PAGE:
A fridge with beer. A large flat screen TV. A futon.
Officials found all of this and more in a secret “man cave” under New York’s iconic Grand Central Terminal. At least three employees apparently used the unauthorized lounge to “go out, get drunk and party,” the Metropolitan Transit Authority inspector general said in a report released Thursday.
“A lot of New Yorkers have fantasized about relaxing with a cold beer in a prime piece of Manhattan real estate – especially one that’s close to good transportation,” said the Inspector General Carolyn Pokorny in a statement. “But few of them would have the courage to requisition a secret room under Grand Central Terminal and make it their own man-cave, powered by MTA resources and maintained at the expense of our riders.
The Inspector General’s office learned of the Man’s Cave – a locked room inside a storage area under one of the dozens of tracks at the nearly century-old station – last February after someone sent an anonymous email complaining that it was used for drinking and partying.
Fire officials said the space was not on any map and posed “significant” security risks, the statement said. Terminal managers did not even know the zone existed.
Inside, investigators found an air conditioner, training equipment, wall beds, microwave, refrigerator, and TV with a connected streaming device – as well as specially designed cabinets that appeared to be be used to hide equipment.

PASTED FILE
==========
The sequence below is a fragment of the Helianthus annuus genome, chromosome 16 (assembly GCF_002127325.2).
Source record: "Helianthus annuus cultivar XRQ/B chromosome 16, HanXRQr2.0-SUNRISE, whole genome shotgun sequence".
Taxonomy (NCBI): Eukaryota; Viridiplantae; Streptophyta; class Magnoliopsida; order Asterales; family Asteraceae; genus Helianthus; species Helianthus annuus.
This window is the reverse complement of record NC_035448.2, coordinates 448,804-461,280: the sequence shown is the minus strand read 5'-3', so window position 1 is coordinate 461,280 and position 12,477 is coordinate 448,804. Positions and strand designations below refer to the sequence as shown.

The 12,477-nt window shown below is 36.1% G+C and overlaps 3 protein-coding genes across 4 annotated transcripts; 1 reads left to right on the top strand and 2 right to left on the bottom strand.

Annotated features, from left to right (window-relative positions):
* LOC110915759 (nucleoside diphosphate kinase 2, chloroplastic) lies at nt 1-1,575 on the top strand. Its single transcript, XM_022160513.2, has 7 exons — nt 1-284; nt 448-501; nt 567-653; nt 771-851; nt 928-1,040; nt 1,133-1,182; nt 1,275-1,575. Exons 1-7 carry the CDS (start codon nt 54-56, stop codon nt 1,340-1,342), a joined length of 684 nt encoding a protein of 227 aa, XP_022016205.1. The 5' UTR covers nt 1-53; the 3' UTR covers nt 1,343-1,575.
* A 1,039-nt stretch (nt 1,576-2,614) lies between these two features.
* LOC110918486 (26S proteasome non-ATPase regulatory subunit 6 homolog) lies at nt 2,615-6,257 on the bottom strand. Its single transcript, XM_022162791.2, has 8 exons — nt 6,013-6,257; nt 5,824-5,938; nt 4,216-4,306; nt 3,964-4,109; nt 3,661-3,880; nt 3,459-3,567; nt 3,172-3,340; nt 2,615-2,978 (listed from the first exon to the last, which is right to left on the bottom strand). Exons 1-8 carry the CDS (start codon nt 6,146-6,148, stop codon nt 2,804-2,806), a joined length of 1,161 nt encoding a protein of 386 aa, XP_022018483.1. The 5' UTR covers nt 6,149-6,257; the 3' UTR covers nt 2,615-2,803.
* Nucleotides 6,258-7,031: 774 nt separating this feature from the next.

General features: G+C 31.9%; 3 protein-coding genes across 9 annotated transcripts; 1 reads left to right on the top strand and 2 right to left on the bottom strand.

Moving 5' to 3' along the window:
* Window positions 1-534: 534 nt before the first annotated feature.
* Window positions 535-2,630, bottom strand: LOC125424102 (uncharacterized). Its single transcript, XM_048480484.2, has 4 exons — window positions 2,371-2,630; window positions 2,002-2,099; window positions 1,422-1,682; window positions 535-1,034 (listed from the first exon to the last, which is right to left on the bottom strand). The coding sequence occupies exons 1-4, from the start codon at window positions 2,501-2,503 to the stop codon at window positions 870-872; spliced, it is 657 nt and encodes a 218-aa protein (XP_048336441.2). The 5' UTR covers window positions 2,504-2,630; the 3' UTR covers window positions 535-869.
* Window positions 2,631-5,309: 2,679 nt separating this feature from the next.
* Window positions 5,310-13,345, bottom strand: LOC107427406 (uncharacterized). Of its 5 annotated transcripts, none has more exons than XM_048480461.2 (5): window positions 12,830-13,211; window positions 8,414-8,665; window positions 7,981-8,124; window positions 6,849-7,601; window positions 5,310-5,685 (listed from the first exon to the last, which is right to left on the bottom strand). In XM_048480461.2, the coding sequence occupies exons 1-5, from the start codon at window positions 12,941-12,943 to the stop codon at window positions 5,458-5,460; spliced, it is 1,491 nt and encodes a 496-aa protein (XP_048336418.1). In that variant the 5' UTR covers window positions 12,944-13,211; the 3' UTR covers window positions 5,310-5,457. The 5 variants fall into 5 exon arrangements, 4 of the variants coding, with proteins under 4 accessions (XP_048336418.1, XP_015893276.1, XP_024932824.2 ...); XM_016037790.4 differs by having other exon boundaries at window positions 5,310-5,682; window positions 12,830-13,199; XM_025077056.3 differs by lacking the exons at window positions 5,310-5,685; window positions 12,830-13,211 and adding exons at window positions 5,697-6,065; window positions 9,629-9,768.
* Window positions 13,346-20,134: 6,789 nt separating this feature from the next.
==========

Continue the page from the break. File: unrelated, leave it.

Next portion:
There was also evidence that linked three employees of the terminal’s administration department to the “unauthorized restroom” – a foreman carpenter, an electrical foreman and a cable worker.
All three denied having used the room, but the Inspector General’s report called their refusals “not credible”. They were suspended without pay after being sentenced to disciplinary proceedings, the report said.
The report recommends that they be fired. Officials are now working to develop a comprehensive inventory of all parts of the terminal, the report says.
In a statement, the president of Metro-North Railroad, which operates trains at Grand Central, said what the workers did was “grossly inappropriate.”
An MTA official who owns the terminal said it was unclear what the ancient cave will be used for in the future.